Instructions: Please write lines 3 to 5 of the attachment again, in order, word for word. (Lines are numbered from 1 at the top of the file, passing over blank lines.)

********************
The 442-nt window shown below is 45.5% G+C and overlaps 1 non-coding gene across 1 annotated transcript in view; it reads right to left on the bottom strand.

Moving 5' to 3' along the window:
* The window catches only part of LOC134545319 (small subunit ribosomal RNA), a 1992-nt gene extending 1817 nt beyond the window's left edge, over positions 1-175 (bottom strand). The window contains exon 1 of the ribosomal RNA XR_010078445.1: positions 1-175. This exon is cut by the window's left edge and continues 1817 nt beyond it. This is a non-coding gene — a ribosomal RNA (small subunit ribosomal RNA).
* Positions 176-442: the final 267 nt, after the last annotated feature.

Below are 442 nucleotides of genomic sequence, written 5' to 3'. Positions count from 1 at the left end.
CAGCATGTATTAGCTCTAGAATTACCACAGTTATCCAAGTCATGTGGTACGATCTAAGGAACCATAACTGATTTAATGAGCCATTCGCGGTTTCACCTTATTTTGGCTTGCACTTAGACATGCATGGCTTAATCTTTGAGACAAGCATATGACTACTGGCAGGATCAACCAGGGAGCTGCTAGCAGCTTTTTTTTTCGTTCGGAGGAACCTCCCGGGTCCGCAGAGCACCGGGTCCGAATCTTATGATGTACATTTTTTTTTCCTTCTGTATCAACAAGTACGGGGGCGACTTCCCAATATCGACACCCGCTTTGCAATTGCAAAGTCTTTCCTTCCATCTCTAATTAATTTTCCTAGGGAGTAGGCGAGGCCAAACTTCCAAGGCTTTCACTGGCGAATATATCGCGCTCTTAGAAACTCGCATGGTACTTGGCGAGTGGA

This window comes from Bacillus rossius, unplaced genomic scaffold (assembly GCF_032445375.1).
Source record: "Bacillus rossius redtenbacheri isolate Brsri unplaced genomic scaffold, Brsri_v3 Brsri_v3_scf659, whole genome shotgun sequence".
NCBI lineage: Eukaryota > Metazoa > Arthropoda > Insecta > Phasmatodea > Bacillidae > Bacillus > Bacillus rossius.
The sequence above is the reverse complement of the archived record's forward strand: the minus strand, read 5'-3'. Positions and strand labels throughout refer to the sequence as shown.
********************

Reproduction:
* The window catches only part of LOC134545319 (small subunit ribosomal RNA), a 1992-nt gene extending 1817 nt beyond the window's left edge, over positions 1-175 (bottom strand). The window contains exon 1 of the ribosomal RNA XR_010078445.1: positions 1-175. This exon is cut by the window's left edge and continues 1817 nt beyond it. This is a non-coding gene — a ribosomal RNA (small subunit ribosomal RNA).
* Positions 176-442: the final 267 nt, after the last annotated feature.

Below are 442 nucleotides of genomic sequence, written 5' to 3'. Positions count from 1 at the left end.